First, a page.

lupita nyong'o

King of Claws, Part Three

Summary: The crown prince returns home from university only to learn that his closest friend may now be Wakanda’s greatest betrayer. With his friend’s sights set on Wakanda’s throne and Kidade’s life hanging in the balance, to what lengths will T’Challa go to protect crown and country? Keep reading to find out.

This is a fic series. Read Part 1 & Part 2 here! Part 4 coming soon!

Rated: Teen 

Author’s note: Buckle up for this emotional roller coaster.

[Image: Chadwick Boseman as Prince T’Challa of Wakanda, dressed in Black clothing, listens solemnly to a Black female doctor who wears a lab coat. Her hair is tied back in neat dread locs she bares a sad facial expression. Text across the image says King of Claws, A story, Part three, in bold red lettering. The background is out of focus and stylized with scratch marks.]

On the other side of the opening, the sky is still grey and full of smoke. Other campus buildings have caught fire, and people pour out of them in a confused frenzy. The prince and his Dora Milaje scan the crowd for the pathway through.

Strangely, they crowd gives them room, clearing a path as they run forward. Everyone notices the Black Panther’s mask on Kidade’s face. They see T’Challa’s panther uniform, see Okoye dressed as the Dora Milaje. It will get out.

“The Black Panther of Wakanda was caught in the bombing at the University bombing!”

“He rescued someone…”

“The Dora Milaje were with him!”

“Wait, did he bomb the school?”

“Why was he there?”

“Why did he only save one person…?”

The publicity will be a headache. A headache T’Challa can worry about later. Right now, they need to get back to the chopper.

Keep reading


So I’ve been overwhelmed by the black panther comicon appearance and I’ve been dwelling on how revolutionary the black panther movie is going to be, what it’s going to mean to countless people when this movie comes out and how long we still have to go, So I decided to put this short photoset together to illustrate exactly how big of a deal it is and how it is bigger than one person.

it’s so bittersweet because when I was younger (especially growing up where I did, a black kid in Finland) I really wished I had more access to imagery and media that reflected who I was because it would have made my life radically different for the better and I wouldn’t be at 26 (STILL) doing damage control but on the flipside, I’m so in awe of all of the beautiful talent in 2016 that younger black kids are able to see and be inspired by.

I think I was like 4 years old when I conciously picked up race and color via watching Disney’s “Aladdin” and I noticed how Jafar, the evil royal guards etc the villains were more ethnic looking or a shade darker than the “good” characters.

it’s insidious because you’re seeing something but at age 4, you don’t have the comprehension skill or knowledge to break it down and see it for what it is (Colorism, Societal bias against black people which is rooted in centuries of white supremacist doctrine, society associates things that are dark/darker colors with evil, danger, ugliness, dirt etc) and reject it.

so you pick it up and see it on a surface level and you think to yourself “well darker must mean ugly, criminal and less human”…then what happens when you look at yourself in the mirror and find out that you are black?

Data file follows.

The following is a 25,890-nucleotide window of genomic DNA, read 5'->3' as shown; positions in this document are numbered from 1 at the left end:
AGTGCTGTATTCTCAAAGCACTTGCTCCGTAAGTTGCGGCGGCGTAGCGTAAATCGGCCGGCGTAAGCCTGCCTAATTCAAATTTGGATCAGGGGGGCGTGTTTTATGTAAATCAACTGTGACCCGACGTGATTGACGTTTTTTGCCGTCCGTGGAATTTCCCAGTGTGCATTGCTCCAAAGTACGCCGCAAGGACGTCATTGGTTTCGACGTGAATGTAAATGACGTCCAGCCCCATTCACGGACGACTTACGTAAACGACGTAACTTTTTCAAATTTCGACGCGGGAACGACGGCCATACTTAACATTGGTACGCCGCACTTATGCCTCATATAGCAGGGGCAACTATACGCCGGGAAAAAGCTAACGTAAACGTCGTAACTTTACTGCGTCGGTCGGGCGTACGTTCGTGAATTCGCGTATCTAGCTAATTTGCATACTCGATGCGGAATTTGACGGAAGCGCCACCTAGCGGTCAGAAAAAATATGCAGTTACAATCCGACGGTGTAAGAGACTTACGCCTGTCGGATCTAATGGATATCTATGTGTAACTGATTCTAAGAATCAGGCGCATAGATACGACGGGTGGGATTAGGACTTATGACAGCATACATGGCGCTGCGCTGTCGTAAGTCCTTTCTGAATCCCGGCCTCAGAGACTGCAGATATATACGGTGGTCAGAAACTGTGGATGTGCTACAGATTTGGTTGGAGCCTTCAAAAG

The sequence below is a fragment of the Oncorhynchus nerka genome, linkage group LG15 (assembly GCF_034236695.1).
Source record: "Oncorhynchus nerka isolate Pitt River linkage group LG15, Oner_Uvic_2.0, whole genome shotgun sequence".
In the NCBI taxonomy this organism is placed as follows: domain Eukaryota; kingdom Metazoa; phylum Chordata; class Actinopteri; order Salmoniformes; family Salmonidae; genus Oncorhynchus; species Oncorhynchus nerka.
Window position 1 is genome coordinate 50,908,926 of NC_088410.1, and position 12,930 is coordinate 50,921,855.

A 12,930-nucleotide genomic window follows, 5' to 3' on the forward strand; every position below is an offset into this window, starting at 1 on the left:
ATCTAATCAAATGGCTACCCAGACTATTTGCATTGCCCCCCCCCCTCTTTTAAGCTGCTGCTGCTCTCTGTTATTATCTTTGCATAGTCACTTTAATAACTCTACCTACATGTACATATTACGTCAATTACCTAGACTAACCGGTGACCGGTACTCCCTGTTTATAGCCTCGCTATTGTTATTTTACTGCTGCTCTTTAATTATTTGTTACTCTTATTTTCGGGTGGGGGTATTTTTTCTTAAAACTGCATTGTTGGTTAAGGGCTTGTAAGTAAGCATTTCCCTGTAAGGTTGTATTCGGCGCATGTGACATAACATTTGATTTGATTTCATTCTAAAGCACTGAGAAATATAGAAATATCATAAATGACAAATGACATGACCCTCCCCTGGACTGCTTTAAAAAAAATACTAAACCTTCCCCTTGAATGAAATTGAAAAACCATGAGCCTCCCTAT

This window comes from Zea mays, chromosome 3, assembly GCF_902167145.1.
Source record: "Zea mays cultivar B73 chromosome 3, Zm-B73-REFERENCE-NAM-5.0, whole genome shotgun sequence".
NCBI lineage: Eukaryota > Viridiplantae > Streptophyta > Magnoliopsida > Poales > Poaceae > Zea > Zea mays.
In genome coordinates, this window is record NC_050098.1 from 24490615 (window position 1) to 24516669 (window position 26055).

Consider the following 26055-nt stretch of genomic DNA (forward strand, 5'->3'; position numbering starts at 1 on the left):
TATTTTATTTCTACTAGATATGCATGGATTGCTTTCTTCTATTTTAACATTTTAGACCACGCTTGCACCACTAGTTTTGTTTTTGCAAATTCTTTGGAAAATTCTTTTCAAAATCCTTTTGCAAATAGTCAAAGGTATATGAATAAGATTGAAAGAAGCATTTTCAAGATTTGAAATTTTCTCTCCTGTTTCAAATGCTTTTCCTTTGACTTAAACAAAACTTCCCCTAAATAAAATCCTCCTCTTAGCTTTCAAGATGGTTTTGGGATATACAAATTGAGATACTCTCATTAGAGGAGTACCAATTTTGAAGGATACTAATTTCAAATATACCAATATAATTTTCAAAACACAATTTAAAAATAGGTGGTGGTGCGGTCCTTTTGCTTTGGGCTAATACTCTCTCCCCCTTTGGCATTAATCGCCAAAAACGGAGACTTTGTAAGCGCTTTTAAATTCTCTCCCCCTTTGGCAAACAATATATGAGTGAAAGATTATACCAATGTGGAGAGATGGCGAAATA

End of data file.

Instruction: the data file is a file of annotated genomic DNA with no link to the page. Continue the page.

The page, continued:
how is that going to impact how you see yourself?

and guess what? if a 4 year old black kid can pick that up and internalize that about him/her/themselves….then a white kid can sponge up the same language and imagery that dehumanizes black people too (subconciously/conciously)…what happens when when these people grow up? become teachers, doctors, law enforcement etc? what kind of impact is that going to have?

I’m going off on a tangent and that’s just one personal example but society does that on a global grand scale and it is largely unchecked.

but honestly though,look at the photoset and think about how many talented people out there that we love and respect….who would NOT have achieved the things they did if it wasn’t for another person before them inspiring them to reach their goals and acting as trail blazers when it seemed as though it was impossible….then think about the flipside and how many people, with all the potential in the world, never lived to become great because they were met with more images dehumanizing them than ones uplifting them…this is why the fight for HONEST representation is important and it continues.

argh, I didn’t plan on typing anything but I got in my feelings after watching this again

…anyway, here are some pictures to make you smile, the next gen gives me hope

and if none of that gets you going, here is a video of Michael Jackson surprising James Brown on stage and then thanking him for being his biggest influence (BET awards, 2003)

ok but you guys, Black Panther will have 2 dark-skinned female leads (Lupita Nyong'o and Danai Gurira) that won’t portray their characters in a negative light as “ghetto” or slaves. Can you imagine all the little dark skinned girls in the theaters seeing the ethereally beautiful Lupita and Danai kicking ass and taking names whilst simultaneously embracing their dark skin tone and being proud African women with natural hair? this movie is literally gonna change everything and I’m so here for it.


Actress Lupita Nyong'o, director Mira Nair and actor David Oyelowo arrive at the world premiere of Disney’s “"Queen of Katwe" at Roy Thompson Hall as part of the 2016 Toronto Film Festival where the cast, filmmakers and real life stars received a standing ovation. The film, starring David Oyelowo, Oscar winner Lupita Nyong'o and newcomer Madina Nalwanga, is directed by Mira Nair and opens in U.S. Theaters September 23, 2016.